Lower Elementary2 more
English Language Arts

Help Students Take Command of Language through Fluency

Without fluency, there is no real reading comprehension. Students with fluent reading skills become better readers because the text doesn’t get in the way of learning new materials. Every classroom of students, however, has students with a wide range of fluency skills. This collection offers the strategies you need for helping students build fluency and master their reading.
A Collection By Debi Christensen
  • 8 Collection Items
  • 8 Collection Items
  • Discussion
Help Students Take Command of Language through Fluency
  • Debi Christensen says:
    For solid, bare-bones advice in adopting a simple approach to teaching reading fluency, this article shows a step by step plan for helping students become better readers. Good instruction has to be differentiated, and this piece shows how to do that and meet the needs of individual learners by explaining strategies that help students acquire phonemic awareness, phonics, vocabulary, fluency, and comprehension.
  • Debi Christensen says:
    So you are not a reading teacher per se, but you know your students could use some help. This presentation introduces the learner to the basics of reading instruction as it explains automaticity and prosody and then walks you through how to help your students achieve it.
  • ascd.org
    ascd.org

    Creating Fluent Readers

    6 minute read
    Debi Christensen says:
    You already know that fluency and reading comprehension are linked with reading success, but sometimes it’s good to understand the rationalization behind teaching fluency, especially when you have to explain it to parents. This article gives you a fluency scale and a review of best practices.
  • ldonline.org
    ldonline.org

    Top 10 Resources on Fluency

    5 minute read
    Debi Christensen says:
    What strategies haven’t you tried when teaching fluency skills to your students? Just when you think you’ve exhausted them all, this article reminds you that there’s still another way, and the links provide the path you don't lose time searching for more reading strategies. Number 5 is so critical!
  • Fluent Kids

    Website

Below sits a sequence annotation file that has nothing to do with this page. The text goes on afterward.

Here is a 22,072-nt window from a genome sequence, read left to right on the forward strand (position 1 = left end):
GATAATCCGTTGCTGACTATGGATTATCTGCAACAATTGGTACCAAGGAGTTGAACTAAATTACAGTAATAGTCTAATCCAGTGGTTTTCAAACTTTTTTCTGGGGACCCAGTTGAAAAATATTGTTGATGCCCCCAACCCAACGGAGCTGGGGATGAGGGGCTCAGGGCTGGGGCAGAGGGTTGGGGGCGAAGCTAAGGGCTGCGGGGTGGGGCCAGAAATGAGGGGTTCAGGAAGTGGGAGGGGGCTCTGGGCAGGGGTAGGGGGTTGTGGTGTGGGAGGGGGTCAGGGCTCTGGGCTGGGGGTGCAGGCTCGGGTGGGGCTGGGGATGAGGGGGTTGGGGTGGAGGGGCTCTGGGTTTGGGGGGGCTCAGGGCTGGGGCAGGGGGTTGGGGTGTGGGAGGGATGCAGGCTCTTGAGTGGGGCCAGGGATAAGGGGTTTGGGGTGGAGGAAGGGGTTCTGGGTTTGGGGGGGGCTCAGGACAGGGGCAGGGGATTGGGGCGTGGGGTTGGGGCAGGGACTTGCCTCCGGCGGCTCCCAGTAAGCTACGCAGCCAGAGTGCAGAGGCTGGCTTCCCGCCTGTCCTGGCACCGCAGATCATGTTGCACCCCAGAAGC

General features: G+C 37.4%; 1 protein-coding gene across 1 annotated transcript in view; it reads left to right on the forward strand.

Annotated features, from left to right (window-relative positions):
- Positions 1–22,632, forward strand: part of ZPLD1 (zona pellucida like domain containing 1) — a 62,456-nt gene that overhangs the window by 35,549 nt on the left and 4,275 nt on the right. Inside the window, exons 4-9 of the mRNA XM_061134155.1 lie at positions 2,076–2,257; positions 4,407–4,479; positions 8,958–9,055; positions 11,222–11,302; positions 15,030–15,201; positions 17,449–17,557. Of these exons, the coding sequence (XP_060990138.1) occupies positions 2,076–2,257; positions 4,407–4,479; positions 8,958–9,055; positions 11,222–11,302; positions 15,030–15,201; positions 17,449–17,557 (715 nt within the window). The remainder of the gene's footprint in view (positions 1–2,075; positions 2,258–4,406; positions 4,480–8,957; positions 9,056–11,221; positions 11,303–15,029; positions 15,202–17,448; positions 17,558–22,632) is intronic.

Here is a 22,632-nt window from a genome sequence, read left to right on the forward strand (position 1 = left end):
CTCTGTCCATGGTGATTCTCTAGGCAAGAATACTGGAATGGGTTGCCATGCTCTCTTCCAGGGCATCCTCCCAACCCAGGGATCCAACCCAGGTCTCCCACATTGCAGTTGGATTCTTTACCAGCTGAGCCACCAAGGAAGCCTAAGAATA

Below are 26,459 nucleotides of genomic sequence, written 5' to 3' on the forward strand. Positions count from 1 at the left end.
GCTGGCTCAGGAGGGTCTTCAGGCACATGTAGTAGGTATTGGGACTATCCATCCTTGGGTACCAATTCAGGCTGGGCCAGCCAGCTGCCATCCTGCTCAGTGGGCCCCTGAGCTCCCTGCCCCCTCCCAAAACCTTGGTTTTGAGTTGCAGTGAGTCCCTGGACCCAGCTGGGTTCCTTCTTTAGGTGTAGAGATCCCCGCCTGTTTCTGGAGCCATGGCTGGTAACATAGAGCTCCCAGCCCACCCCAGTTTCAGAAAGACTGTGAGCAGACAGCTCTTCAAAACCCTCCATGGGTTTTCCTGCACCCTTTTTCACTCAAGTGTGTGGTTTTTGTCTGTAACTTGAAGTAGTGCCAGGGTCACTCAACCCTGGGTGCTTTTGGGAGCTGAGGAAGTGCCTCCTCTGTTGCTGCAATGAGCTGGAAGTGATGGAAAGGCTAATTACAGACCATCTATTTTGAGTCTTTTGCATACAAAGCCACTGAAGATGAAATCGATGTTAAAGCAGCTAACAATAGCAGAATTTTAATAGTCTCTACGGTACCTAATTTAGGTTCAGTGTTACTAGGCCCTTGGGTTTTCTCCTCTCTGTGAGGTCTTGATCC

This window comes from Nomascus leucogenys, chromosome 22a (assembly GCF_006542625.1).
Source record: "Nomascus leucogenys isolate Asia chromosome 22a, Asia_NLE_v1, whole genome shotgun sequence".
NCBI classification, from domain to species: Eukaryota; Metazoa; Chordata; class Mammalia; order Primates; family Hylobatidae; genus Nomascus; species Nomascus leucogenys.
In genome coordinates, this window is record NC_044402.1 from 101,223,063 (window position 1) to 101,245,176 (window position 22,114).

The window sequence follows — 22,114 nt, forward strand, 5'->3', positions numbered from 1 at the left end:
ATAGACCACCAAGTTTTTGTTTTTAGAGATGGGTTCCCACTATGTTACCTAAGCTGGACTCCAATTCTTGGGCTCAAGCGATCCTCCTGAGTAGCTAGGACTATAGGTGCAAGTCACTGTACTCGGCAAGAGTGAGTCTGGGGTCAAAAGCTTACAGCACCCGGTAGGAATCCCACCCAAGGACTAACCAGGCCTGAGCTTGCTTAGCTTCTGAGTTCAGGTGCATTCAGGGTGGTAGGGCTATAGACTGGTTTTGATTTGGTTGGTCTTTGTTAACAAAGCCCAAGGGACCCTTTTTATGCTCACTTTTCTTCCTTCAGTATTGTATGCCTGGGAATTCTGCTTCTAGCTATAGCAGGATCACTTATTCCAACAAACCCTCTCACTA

startwithabook.org
    startwithabook.org
    Debi Christensen says:
    Good fluency is good reading. As simple as that sounds, eliminating the gap between reading and fluency is not always easy, but this article offers reading strategies that can help students gain fluency and confidence in reading. What should the fluency goals be? They are listed by grade level at the end of the article
  • nwp.org
    nwp.org

    Tensing Up: Moving From Fluency to Flair

    10 minute read
    Debi Christensen says:
    When we think about teaching fluency, we tend to think about the students just beginning to build their fluency skills, but this article shows how to set the bar higher and help students create writing flair. You may also be surprised to see how masterfully third graders write when they elevate their skills in fluency.
  • nwp.org
    nwp.org

    Dancing with the Authors: Teaching Sentence Fluency

    5 minute read
    Debi Christensen says:
    In much the same way you might teach the graphic organizer of the week or the objective of the week, consider teaching the sentence structure of the week so students practice one pattern at a time. The featured sentence structure is analyzed, discussed, recreated and mastered for real synthesis.
  • Debi Christensen says:
    Drama proves to be an excellent vehicle for helping students build fluency with language. It’s a fun way to learn vocabulary, pronunciation, and delivery because students jump into learning without being self-conscious.
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BloomBoard Asks:How do you build language fluency in your students?